“Bloom Where You Are Planted” by Rosemarie Grames Dunn.

When Rosemarie agreed to let me interview her, I was thrilled! She invited me to her home and allowed me the privilege to hear her story. The first thing I noticed about Rosemarie was how pretty she is. Not only is she really pretty, but she is so down to earth and kind! Meeting her for the first time was so comfortable. It was like talking with an old friend who I haven’t seen in a long time. We sat and talked about her upbringing and what led her to become an artist. 

In my conversation with Rosemarie, I learned that she didn’t have a happy childhood, and used art as a way to escape her reality. When she was a little girl, she would sit and daydream of being able to have  wings and fly away to a better far off place – a place that would bring her joy and deliver her from her sadness. She wanted to be somewhere that was anywhere but where she was, which is why she is so drawn to fantasy. Many of her pieces involve flying and traveling away to somewhere wonderful. When she was telling this to me, it made me think of the song “Somewhere over the rainbow” by Judy Garland. 

After graduating high school, Rosemarie immediately left home for good and enrolled herself in cosmetology school. After graduating, the hair school she attended decided to hire her to work in their professional salon. This gave her the chance to work on her art in between clients.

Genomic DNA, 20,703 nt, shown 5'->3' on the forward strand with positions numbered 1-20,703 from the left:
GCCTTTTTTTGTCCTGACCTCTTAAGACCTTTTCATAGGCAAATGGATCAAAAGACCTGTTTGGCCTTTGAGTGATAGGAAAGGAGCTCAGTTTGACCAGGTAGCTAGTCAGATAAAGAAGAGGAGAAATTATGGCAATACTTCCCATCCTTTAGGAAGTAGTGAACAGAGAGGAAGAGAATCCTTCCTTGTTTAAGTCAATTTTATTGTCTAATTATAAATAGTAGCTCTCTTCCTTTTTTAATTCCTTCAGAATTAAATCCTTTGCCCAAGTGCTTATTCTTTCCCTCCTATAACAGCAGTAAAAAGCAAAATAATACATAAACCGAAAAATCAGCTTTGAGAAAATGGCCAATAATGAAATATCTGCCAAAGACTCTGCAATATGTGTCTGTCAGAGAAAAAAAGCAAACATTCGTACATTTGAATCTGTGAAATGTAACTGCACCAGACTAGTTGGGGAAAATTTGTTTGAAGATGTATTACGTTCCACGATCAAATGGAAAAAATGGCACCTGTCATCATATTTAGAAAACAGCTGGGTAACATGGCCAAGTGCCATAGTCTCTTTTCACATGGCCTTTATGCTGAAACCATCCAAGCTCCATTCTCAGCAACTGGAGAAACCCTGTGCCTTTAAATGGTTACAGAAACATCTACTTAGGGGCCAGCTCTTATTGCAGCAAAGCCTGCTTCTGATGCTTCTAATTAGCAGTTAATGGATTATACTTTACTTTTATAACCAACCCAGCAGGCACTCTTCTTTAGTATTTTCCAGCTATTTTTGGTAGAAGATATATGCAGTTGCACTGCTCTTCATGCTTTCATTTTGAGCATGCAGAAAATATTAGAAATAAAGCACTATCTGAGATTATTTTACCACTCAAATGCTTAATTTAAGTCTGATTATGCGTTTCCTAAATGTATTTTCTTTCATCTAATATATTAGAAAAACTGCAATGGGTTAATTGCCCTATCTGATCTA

Still longing to have wings, and yearning for a place where she could create a different life for herself, she confided in a friend who gave her life changing advice. Her friend told her to “Bloom where you’re planted.” Rosemarie not only took that advice from her friend, but she used that very advice and created one of her most popular paintings and titled it exactly that: “Bloom Where You’re Planted.”

She decided from that moment forward that she would create a life for herself here in Utah and indeed bloom where she was planted. She ended up finding her husband, Gabe and they have now been married for 20 years, and they have four beautiful children together. While busy building her family and creating the life that she wanted and deserved, she took a break from her painting for quite a few years. Life slowly guided her back to her paintbrush and once again she started to create on paper what she longed for as a child.

Finding the time to paint with four small children became quite the challenge, especially when it came to keeping their curious little fingers out of her acrylic paints while drying on the easel. Although there were feelings of discouragement, she did not allow that to deter her. Instead, Rosemarie decided to utilize her time by painting every night once her children were in bed. She often set an unfinished piece in her home so that way she could glance at it as she was going about her day. This would help give her an idea of where she was at in her creation as well as give her time to be inspired on what to paint next. This helped make the most of her time in the evenings because she knew exactly what she wanted to do and could get started right away. She also started using watercolor instead of acrylics and would allow it to dry by placing it on top of her bookshelf overnight. She then would draw over the top of the dried watercolor with her colored pencils and pens. It made it so much easier to create her artwork and solved the worry of little hands smearing her wet paint. Although her children are no longer small, she continues to create her art using watercolors, pencils and pens which sets her apart from a lot of other popular artists who use oils and digital.